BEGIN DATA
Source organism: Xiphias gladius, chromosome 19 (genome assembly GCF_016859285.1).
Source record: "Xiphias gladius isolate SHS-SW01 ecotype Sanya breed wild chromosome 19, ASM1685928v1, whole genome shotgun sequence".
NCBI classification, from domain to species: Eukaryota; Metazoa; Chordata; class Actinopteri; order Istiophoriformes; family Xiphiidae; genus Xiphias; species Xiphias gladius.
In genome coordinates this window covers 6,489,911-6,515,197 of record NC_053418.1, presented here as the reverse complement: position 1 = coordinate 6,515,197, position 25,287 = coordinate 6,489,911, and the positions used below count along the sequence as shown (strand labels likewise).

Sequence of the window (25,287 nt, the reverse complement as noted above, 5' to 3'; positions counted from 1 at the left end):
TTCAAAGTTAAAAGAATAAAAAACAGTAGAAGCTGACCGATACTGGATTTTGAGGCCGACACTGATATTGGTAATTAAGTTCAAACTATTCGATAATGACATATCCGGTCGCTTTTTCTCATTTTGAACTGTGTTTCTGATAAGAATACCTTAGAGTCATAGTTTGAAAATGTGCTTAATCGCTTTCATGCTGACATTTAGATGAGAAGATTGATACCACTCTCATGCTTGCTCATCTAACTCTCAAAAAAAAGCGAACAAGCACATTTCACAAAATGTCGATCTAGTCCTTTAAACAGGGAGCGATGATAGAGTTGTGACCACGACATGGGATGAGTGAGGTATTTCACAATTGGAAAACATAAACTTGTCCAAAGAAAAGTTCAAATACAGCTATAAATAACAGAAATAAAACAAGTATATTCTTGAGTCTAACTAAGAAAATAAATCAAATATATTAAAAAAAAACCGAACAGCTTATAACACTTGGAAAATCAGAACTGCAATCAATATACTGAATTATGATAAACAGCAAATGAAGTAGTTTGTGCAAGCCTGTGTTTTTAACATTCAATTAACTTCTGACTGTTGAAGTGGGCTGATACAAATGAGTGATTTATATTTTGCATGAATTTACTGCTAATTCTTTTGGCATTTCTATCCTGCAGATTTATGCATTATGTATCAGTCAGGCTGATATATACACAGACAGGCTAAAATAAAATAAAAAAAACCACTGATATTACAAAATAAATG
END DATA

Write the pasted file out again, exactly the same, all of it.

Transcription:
Source organism: Xiphias gladius, chromosome 19 (genome assembly GCF_016859285.1).
Source record: "Xiphias gladius isolate SHS-SW01 ecotype Sanya breed wild chromosome 19, ASM1685928v1, whole genome shotgun sequence".
NCBI classification, from domain to species: Eukaryota; Metazoa; Chordata; class Actinopteri; order Istiophoriformes; family Xiphiidae; genus Xiphias; species Xiphias gladius.
In genome coordinates this window covers 6,489,911-6,515,197 of record NC_053418.1, presented here as the reverse complement: position 1 = coordinate 6,515,197, position 25,287 = coordinate 6,489,911, and the positions used below count along the sequence as shown (strand labels likewise).

Sequence of the window (25,287 nt, the reverse complement as noted above, 5' to 3'; positions counted from 1 at the left end):
TTCAAAGTTAAAAGAATAAAAAACAGTAGAAGCTGACCGATACTGGATTTTGAGGCCGACACTGATATTGGTAATTAAGTTCAAACTATTCGATAATGACATATCCGGTCGCTTTTTCTCATTTTGAACTGTGTTTCTGATAAGAATACCTTAGAGTCATAGTTTGAAAATGTGCTTAATCGCTTTCATGCTGACATTTAGATGAGAAGATTGATACCACTCTCATGCTTGCTCATCTAACTCTCAAAAAAAAGCGAACAAGCACATTTCACAAAATGTCGATCTAGTCCTTTAAACAGGGAGCGATGATAGAGTTGTGACCACGACATGGGATGAGTGAGGTATTTCACAATTGGAAAACATAAACTTGTCCAAAGAAAAGTTCAAATACAGCTATAAATAACAGAAATAAAACAAGTATATTCTTGAGTCTAACTAAGAAAATAAATCAAATATATTAAAAAAAAACCGAACAGCTTATAACACTTGGAAAATCAGAACTGCAATCAATATACTGAATTATGATAAACAGCAAATGAAGTAGTTTGTGCAAGCCTGTGTTTTTAACATTCAATTAACTTCTGACTGTTGAAGTGGGCTGATACAAATGAGTGATTTATATTTTGCATGAATTTACTGCTAATTCTTTTGGCATTTCTATCCTGCAGATTTATGCATTATGTATCAGTCAGGCTGATATATACACAGACAGGCTAAAATAAAATAAAAAAAACCACTGATATTACAAAATAAATG